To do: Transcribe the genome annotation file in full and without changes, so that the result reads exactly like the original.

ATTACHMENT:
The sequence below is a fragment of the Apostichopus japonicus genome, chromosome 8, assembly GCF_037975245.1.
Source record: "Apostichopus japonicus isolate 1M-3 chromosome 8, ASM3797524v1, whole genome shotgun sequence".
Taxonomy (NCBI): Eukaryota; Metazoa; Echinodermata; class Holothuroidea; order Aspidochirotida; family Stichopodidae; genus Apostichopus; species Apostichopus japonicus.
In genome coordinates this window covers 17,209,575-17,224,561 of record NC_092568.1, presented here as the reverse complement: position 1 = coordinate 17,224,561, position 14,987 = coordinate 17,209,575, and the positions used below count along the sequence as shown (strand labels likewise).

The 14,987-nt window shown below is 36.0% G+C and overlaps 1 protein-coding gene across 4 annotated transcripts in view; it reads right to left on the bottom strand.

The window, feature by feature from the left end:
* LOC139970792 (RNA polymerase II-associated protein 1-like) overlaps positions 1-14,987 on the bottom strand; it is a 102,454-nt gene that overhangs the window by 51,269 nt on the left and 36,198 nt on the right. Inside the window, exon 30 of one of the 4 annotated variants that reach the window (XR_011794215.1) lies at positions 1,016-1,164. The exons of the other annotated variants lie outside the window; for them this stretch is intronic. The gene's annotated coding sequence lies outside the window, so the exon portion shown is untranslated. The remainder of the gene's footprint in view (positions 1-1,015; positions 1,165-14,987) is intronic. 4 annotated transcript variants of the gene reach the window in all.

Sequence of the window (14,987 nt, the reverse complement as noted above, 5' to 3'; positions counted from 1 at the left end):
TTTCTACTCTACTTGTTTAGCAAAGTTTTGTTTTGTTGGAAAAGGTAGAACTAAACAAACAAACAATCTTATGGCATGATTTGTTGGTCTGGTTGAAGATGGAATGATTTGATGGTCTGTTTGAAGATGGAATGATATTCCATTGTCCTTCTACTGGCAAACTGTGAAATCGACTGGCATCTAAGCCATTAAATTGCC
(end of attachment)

The sequence below is a fragment of the Apostichopus japonicus genome, chromosome 8, assembly GCF_037975245.1.
Source record: "Apostichopus japonicus isolate 1M-3 chromosome 8, ASM3797524v1, whole genome shotgun sequence".
Taxonomy (NCBI): Eukaryota; Metazoa; Echinodermata; class Holothuroidea; order Aspidochirotida; family Stichopodidae; genus Apostichopus; species Apostichopus japonicus.
In genome coordinates this window covers 17,209,575-17,224,561 of record NC_092568.1, presented here as the reverse complement: position 1 = coordinate 17,224,561, position 14,987 = coordinate 17,209,575, and the positions used below count along the sequence as shown (strand labels likewise).

The 14,987-nt window shown below is 36.0% G+C and overlaps 1 protein-coding gene across 4 annotated transcripts in view; it reads right to left on the bottom strand.

The window, feature by feature from the left end:
* LOC139970792 (RNA polymerase II-associated protein 1-like) overlaps positions 1-14,987 on the bottom strand; it is a 102,454-nt gene that overhangs the window by 51,269 nt on the left and 36,198 nt on the right. Inside the window, exon 30 of one of the 4 annotated variants that reach the window (XR_011794215.1) lies at positions 1,016-1,164. The exons of the other annotated variants lie outside the window; for them this stretch is intronic. The gene's annotated coding sequence lies outside the window, so the exon portion shown is untranslated. The remainder of the gene's footprint in view (positions 1-1,015; positions 1,165-14,987) is intronic. 4 annotated transcript variants of the gene reach the window in all.

Sequence of the window (14,987 nt, the reverse complement as noted above, 5' to 3'; positions counted from 1 at the left end):
TTTCTACTCTACTTGTTTAGCAAAGTTTTGTTTTGTTGGAAAAGGTAGAACTAAACAAACAAACAATCTTATGGCATGATTTGTTGGTCTGGTTGAAGATGGAATGATTTGATGGTCTGTTTGAAGATGGAATGATATTCCATTGTCCTTCTACTGGCAAACTGTGAAATCGACTGGCATCTAAGCCATTAAATTGCC